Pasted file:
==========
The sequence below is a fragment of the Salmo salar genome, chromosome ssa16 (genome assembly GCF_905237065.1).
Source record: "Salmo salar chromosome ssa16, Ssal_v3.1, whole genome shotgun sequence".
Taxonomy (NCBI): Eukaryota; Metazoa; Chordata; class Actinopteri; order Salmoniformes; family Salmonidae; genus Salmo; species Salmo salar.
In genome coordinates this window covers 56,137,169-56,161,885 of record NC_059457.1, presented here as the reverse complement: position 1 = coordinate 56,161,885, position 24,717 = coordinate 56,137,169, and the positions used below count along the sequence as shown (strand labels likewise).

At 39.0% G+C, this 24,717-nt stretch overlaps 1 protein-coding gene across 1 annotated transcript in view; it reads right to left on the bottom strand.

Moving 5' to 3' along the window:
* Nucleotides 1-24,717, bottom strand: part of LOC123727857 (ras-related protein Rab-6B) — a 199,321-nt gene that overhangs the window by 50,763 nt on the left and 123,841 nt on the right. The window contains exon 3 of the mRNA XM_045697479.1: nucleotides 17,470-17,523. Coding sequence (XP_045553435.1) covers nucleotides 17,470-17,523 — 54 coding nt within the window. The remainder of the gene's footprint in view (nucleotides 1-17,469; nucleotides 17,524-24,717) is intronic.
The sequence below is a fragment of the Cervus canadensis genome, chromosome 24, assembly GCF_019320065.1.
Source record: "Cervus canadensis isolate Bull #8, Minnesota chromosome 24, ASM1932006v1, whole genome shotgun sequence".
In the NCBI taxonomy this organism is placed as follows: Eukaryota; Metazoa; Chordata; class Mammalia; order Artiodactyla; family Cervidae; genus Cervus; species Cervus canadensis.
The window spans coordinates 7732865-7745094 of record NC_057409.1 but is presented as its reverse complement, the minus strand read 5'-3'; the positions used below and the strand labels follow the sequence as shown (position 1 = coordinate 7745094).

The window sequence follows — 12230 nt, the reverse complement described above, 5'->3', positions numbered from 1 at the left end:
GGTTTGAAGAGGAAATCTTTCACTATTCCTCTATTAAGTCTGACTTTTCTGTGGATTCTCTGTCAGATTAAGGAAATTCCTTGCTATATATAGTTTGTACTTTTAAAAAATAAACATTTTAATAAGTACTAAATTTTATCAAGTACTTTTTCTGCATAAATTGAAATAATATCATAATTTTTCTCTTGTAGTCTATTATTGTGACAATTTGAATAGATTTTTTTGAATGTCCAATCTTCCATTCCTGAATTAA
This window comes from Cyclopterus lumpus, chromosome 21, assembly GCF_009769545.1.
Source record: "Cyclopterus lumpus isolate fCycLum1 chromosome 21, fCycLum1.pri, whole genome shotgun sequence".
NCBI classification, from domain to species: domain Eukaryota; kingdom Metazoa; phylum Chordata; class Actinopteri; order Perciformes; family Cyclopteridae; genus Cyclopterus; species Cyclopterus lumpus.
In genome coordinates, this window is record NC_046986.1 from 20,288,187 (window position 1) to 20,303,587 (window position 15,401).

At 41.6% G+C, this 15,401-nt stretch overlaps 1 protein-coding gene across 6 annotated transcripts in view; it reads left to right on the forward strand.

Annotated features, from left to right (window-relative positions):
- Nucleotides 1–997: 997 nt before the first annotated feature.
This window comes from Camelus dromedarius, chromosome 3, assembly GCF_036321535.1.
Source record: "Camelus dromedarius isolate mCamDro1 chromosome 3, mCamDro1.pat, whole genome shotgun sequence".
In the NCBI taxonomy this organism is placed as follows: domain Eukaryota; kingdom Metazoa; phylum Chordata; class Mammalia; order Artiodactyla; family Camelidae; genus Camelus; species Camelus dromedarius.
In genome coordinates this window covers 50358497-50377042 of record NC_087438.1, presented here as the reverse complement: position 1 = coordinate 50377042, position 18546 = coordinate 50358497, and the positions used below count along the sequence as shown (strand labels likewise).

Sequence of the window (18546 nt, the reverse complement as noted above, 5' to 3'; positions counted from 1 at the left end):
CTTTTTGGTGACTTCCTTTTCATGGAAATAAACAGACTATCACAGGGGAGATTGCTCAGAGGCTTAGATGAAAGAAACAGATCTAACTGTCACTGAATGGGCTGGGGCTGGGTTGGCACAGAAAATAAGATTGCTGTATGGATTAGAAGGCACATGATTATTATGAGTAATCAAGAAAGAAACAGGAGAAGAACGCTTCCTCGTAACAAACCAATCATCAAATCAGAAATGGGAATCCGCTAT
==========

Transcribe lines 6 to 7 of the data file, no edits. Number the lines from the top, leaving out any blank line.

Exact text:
Moving 5' to 3' along the window:
* Nucleotides 1-24,717, bottom strand: part of LOC123727857 (ras-related protein Rab-6B) — a 199,321-nt gene that overhangs the window by 50,763 nt on the left and 123,841 nt on the right. The window contains exon 3 of the mRNA XM_045697479.1: nucleotides 17,470-17,523. Coding sequence (XP_045553435.1) covers nucleotides 17,470-17,523 — 54 coding nt within the window. The remainder of the gene's footprint in view (nucleotides 1-17,469; nucleotides 17,524-24,717) is intronic.